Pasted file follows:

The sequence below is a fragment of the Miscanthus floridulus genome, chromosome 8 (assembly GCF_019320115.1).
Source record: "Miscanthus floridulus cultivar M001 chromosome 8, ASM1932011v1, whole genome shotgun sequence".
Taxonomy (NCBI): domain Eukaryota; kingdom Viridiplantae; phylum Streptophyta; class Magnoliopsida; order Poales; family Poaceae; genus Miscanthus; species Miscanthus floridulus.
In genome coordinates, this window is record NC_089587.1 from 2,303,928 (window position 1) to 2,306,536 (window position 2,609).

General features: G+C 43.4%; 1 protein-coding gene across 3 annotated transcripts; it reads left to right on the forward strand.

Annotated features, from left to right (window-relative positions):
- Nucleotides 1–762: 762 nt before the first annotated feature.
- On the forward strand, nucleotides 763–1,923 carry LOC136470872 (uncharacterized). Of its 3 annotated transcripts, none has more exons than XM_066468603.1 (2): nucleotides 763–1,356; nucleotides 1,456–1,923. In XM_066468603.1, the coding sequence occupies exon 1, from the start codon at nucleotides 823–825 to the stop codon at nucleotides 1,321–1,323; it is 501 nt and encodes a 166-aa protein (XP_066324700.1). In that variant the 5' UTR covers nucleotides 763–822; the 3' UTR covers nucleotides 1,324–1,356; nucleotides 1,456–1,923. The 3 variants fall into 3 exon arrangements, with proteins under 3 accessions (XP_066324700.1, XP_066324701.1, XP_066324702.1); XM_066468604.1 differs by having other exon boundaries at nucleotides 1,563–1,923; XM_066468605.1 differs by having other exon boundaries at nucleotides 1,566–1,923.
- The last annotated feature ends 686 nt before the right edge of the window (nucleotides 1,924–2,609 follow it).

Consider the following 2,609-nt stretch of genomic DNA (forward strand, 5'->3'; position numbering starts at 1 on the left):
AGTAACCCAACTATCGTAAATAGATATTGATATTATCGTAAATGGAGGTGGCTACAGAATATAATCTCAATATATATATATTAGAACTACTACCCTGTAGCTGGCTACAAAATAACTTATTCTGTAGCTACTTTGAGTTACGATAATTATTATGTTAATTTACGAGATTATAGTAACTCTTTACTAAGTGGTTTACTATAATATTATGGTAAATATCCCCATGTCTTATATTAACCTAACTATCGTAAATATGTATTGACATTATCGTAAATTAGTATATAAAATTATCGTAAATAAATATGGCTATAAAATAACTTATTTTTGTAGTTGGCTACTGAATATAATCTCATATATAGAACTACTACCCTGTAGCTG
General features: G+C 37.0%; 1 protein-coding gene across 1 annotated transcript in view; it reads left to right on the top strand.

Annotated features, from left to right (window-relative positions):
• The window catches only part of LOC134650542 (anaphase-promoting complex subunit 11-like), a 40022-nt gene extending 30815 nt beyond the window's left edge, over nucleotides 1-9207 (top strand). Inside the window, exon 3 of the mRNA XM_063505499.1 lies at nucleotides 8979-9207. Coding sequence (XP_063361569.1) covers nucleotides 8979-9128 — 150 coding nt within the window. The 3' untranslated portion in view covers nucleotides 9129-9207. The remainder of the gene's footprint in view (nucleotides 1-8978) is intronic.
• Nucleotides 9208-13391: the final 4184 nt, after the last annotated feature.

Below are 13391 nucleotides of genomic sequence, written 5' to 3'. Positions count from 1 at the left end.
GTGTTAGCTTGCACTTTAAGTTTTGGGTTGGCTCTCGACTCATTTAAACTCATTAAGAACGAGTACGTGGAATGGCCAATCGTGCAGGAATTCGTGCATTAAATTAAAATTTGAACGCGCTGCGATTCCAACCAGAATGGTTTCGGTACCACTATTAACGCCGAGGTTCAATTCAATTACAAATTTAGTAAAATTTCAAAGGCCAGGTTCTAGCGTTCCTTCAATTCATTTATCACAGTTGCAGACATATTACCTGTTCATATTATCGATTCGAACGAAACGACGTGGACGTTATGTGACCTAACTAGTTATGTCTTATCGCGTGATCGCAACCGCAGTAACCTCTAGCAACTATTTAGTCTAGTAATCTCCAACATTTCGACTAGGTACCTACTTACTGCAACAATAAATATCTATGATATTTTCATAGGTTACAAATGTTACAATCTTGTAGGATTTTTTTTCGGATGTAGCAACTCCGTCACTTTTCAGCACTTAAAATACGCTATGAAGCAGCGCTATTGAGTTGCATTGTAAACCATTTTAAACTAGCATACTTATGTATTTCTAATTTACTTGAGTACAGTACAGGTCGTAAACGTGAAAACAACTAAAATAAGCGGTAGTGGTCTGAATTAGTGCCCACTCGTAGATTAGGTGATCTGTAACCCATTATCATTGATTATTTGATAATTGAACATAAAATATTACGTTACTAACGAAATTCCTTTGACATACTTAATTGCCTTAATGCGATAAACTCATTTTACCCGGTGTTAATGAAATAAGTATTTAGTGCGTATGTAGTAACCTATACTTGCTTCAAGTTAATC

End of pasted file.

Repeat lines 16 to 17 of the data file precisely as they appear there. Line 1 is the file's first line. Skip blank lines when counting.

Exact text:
Below are 13391 nucleotides of genomic sequence, written 5' to 3'. Positions count from 1 at the left end.
GTGTTAGCTTGCACTTTAAGTTTTGGGTTGGCTCTCGACTCATTTAAACTCATTAAGAACGAGTACGTGGAATGGCCAATCGTGCAGGAATTCGTGCATTAAATTAAAATTTGAACGCGCTGCGATTCCAACCAGAATGGTTTCGGTACCACTATTAACGCCGAGGTTCAATTCAATTACAAATTTAGTAAAATTTCAAAGGCCAGGTTCTAGCGTTCCTTCAATTCATTTATCACAGTTGCAGACATATTACCTGTTCATATTATCGATTCGAACGAAACGACGTGGACGTTATGTGACCTAACTAGTTATGTCTTATCGCGTGATCGCAACCGCAGTAACCTCTAGCAACTATTTAGTCTAGTAATCTCCAACATTTCGACTAGGTACCTACTTACTGCAACAATAAATATCTATGATATTTTCATAGGTTACAAATGTTACAATCTTGTAGGATTTTTTTTCGGATGTAGCAACTCCGTCACTTTTCAGCACTTAAAATACGCTATGAAGCAGCGCTATTGAGTTGCATTGTAAACCATTTTAAACTAGCATACTTATGTATTTCTAATTTACTTGAGTACAGTACAGGTCGTAAACGTGAAAACAACTAAAATAAGCGGTAGTGGTCTGAATTAGTGCCCACTCGTAGATTAGGTGATCTGTAACCCATTATCATTGATTATTTGATAATTGAACATAAAATATTACGTTACTAACGAAATTCCTTTGACATACTTAATTGCCTTAATGCGATAAACTCATTTTACCCGGTGTTAATGAAATAAGTATTTAGTGCGTATGTAGTAACCTATACTTGCTTCAAGTTAATC